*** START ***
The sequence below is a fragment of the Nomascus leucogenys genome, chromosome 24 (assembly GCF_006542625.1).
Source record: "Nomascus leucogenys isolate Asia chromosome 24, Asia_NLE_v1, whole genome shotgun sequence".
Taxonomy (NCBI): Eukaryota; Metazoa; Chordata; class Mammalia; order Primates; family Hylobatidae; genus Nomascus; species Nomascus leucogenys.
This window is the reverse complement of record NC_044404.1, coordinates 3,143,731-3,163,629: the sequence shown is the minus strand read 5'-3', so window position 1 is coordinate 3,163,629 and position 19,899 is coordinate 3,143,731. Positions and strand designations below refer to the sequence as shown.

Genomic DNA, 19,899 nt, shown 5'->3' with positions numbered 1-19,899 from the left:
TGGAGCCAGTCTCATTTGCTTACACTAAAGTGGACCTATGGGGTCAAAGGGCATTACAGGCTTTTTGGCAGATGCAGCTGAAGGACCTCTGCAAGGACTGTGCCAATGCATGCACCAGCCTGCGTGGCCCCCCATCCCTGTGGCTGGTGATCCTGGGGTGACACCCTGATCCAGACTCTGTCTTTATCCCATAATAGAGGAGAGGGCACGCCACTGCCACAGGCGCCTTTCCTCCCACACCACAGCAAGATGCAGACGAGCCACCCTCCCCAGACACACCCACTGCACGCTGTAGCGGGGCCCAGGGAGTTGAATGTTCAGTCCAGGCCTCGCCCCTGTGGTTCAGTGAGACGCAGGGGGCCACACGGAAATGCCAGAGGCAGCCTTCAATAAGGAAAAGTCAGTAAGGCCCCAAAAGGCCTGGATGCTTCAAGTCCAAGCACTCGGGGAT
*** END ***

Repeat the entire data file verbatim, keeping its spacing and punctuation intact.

The sequence below is a fragment of the Nomascus leucogenys genome, chromosome 24 (assembly GCF_006542625.1).
Source record: "Nomascus leucogenys isolate Asia chromosome 24, Asia_NLE_v1, whole genome shotgun sequence".
Taxonomy (NCBI): Eukaryota; Metazoa; Chordata; class Mammalia; order Primates; family Hylobatidae; genus Nomascus; species Nomascus leucogenys.
This window is the reverse complement of record NC_044404.1, coordinates 3,143,731-3,163,629: the sequence shown is the minus strand read 5'-3', so window position 1 is coordinate 3,163,629 and position 19,899 is coordinate 3,143,731. Positions and strand designations below refer to the sequence as shown.

Genomic DNA, 19,899 nt, shown 5'->3' with positions numbered 1-19,899 from the left:
TGGAGCCAGTCTCATTTGCTTACACTAAAGTGGACCTATGGGGTCAAAGGGCATTACAGGCTTTTTGGCAGATGCAGCTGAAGGACCTCTGCAAGGACTGTGCCAATGCATGCACCAGCCTGCGTGGCCCCCCATCCCTGTGGCTGGTGATCCTGGGGTGACACCCTGATCCAGACTCTGTCTTTATCCCATAATAGAGGAGAGGGCACGCCACTGCCACAGGCGCCTTTCCTCCCACACCACAGCAAGATGCAGACGAGCCACCCTCCCCAGACACACCCACTGCACGCTGTAGCGGGGCCCAGGGAGTTGAATGTTCAGTCCAGGCCTCGCCCCTGTGGTTCAGTGAGACGCAGGGGGCCACACGGAAATGCCAGAGGCAGCCTTCAATAAGGAAAAGTCAGTAAGGCCCCAAAAGGCCTGGATGCTTCAAGTCCAAGCACTCGGGGAT